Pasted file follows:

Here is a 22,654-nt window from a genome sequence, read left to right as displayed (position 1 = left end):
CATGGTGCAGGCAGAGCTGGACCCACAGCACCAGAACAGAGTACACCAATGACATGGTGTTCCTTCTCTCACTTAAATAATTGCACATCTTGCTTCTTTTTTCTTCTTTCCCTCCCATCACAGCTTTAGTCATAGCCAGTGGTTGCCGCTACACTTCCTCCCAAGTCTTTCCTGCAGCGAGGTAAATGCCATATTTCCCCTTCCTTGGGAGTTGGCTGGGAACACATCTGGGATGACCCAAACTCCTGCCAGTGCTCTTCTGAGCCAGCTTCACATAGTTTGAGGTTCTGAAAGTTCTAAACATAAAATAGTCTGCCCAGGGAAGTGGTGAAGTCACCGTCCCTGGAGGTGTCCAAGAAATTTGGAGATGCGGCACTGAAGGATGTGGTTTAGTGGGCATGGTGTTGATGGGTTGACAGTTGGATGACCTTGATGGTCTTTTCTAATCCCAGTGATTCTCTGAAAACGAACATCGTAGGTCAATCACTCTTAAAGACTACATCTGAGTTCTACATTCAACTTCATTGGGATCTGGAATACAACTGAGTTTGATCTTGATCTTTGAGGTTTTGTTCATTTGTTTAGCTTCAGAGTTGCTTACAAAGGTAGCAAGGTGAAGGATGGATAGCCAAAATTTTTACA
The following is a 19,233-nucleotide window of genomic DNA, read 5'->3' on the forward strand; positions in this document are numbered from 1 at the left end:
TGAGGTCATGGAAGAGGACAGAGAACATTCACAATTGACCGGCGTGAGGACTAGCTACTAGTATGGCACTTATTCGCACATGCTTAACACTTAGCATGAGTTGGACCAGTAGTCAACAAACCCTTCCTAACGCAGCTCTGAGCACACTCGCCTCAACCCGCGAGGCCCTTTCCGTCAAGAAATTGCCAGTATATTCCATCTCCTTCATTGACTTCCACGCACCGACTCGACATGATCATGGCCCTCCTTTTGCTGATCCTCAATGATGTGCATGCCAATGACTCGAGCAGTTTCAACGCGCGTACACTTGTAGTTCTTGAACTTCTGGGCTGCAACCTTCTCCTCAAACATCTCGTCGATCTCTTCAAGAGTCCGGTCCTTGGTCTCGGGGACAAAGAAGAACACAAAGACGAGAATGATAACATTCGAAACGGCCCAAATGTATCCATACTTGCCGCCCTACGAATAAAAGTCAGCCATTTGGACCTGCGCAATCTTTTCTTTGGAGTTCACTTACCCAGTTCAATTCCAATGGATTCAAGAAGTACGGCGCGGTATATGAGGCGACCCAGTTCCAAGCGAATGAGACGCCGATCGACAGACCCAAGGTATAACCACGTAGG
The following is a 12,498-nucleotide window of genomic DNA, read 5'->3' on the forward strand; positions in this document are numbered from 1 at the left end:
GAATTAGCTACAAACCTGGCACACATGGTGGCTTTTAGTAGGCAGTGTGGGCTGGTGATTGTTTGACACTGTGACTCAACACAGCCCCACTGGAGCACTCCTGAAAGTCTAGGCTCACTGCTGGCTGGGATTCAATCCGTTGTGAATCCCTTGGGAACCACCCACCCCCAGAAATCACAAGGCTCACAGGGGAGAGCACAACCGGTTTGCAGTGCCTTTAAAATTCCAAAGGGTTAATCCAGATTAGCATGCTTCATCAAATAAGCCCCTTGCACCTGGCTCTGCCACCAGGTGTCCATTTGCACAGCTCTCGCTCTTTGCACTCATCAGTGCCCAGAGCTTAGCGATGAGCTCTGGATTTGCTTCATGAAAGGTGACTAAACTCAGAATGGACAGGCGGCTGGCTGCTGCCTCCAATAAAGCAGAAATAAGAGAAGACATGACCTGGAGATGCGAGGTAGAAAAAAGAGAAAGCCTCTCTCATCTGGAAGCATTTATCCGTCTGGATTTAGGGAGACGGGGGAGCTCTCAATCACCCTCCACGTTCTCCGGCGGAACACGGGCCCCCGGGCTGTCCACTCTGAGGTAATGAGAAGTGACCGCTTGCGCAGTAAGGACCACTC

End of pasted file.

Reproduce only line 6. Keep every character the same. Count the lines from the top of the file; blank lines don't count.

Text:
GAATTAGCTACAAACCTGGCACACATGGTGGCTTTTAGTAGGCAGTGTGGGCTGGTGATTGTTTGACACTGTGACTCAACACAGCCCCACTGGAGCACTCCTGAAAGTCTAGGCTCACTGCTGGCTGGGATTCAATCCGTTGTGAATCCCTTGGGAACCACCCACCCCCAGAAATCACAAGGCTCACAGGGGAGAGCACAACCGGTTTGCAGTGCCTTTAAAATTCCAAAGGGTTAATCCAGATTAGCATGCTTCATCAAATAAGCCCCTTGCACCTGGCTCTGCCACCAGGTGTCCATTTGCACAGCTCTCGCTCTTTGCACTCATCAGTGCCCAGAGCTTAGCGATGAGCTCTGGATTTGCTTCATGAAAGGTGACTAAACTCAGAATGGACAGGCGGCTGGCTGCTGCCTCCAATAAAGCAGAAATAAGAGAAGACATGACCTGGAGATGCGAGGTAGAAAAAAGAGAAAGCCTCTCTCATCTGGAAGCATTTATCCGTCTGGATTTAGGGAGACGGGGGAGCTCTCAATCACCCTCCACGTTCTCCGGCGGAACACGGGCCCCCGGGCTGTCCACTCTGAGGTAATGAGAAGTGACCGCTTGCGCAGTAAGGACCACTC